White Light Conjures Lighting for Magic Goes Wrong

Magic Goes Wrong 3 © Robert Day

White Light has supplied the lighting for Magic Goes Wrong, which recently opened at the Vaudeville Theatre in London’s West End.

Created by the award-winning Mischief Theatre and magic legends Penn & Teller, Magic Goes Wrong features a lighting design by David Howe, who is lighting several of Mischief Theatre’s other shows. He said: “I worked closely with White Light’s Customer Service Team Leader Andy Cullen and Customer Service Account Handler Jade Johnson who were extremely helpful when it came to choosing the appropriate fixtures. Due to the theatre space being tight, I knew I needed a versatile rig. As such, I drew on the Martin MAC Encores, Martin Aura XBs, MAC Viper Washes, Clay Paky Sharpy Washes, Chroma-Q Colour Force 48 LED Battens, GLP Impression X4 Bar 20s, ETC ColorSource Spot LEDs and Source Fours. These worked perfectly for both the production and venue’s requirements. Whilst it is a loud show, at times, we need total silence in order for some of the brilliant jokes to work. With this rig, we can truly achieve that and help move both the action and comedy forward.

Whilst the rig featured a range of fixtures that played equally important roles, there was one in particular that was pivotal: the followspot. David said: “The humble followspot is obviously not the most innovative fixture but was an essential item for the style of this production. I wanted a central followspot position in the upper circle so we had to work closely with Nimax Theatres in creating a position which avoided losing precious seats and didn’t cause issues with the building and stringent listing issues. So we found the old followspot box that had been (some years ago) converted into a staff bathroom and repurposed it. The result, thankfully, looks incredible and I’m grateful to the theatre for being so accommodating!”.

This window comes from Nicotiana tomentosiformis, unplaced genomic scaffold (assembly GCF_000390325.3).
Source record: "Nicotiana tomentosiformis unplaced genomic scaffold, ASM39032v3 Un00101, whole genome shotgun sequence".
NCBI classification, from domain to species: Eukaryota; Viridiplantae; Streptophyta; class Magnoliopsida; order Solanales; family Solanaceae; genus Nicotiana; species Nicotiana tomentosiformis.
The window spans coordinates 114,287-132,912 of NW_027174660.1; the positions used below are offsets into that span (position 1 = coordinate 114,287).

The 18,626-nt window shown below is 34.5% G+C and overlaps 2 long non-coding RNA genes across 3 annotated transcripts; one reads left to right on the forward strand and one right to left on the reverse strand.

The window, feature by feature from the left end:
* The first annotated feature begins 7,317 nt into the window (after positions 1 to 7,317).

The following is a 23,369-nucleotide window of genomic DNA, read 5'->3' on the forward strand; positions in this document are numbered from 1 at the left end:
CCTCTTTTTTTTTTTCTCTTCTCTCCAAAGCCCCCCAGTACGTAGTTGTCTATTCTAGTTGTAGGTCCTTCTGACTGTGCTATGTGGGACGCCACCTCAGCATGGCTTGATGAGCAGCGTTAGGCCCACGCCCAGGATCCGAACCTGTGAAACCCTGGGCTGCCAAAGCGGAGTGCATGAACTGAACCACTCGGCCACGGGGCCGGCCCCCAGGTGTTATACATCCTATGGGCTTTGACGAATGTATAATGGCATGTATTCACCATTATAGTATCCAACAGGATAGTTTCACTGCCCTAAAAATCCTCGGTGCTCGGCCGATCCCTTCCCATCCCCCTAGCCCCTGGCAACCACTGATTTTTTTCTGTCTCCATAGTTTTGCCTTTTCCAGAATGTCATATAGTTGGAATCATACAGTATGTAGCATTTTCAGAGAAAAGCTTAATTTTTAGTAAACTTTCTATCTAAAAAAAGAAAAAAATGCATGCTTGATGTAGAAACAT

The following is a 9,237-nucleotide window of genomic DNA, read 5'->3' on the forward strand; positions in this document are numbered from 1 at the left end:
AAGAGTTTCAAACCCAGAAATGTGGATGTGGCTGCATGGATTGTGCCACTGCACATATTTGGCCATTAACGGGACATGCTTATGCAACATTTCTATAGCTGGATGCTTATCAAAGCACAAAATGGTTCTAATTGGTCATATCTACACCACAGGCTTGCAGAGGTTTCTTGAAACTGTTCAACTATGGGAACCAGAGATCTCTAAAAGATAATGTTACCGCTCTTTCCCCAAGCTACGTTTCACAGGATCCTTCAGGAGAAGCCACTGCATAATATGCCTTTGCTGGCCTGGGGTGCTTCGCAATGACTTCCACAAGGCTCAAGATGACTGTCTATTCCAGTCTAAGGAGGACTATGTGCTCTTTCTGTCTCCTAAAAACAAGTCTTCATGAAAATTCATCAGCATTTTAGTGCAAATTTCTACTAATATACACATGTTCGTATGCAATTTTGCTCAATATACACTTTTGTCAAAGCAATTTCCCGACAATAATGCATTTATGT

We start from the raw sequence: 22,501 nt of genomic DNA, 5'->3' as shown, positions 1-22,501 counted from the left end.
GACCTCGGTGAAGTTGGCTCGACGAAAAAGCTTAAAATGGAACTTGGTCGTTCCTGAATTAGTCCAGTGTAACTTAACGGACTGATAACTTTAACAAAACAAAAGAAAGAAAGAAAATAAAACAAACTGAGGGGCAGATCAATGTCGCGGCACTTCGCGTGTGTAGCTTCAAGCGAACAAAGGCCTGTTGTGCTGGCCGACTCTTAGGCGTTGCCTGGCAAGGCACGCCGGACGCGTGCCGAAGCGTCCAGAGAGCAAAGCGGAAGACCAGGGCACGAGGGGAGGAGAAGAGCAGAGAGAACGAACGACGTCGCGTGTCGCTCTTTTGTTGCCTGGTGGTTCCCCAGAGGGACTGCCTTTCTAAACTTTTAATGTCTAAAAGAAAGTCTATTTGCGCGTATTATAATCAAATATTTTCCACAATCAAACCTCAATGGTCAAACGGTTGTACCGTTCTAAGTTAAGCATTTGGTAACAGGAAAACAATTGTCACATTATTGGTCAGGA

Prior to its West End run, the show ran The Lowry theatre in Salford. David comments: “With a show like this, it’s forever evolving. The space in Manchester was quite similar to the West End in width so this acted as a good template. That said, the show was constantly changing in previews so the equipment set-up has to be such that we can re-light a scene or create something entirely new on the spot which allows the writers (who also are currently performing) to see how the show plays with those changes. It’s incredible how much the content of the show has changed since those initial previews in Salford; which of course has completely changed aspects of my design.”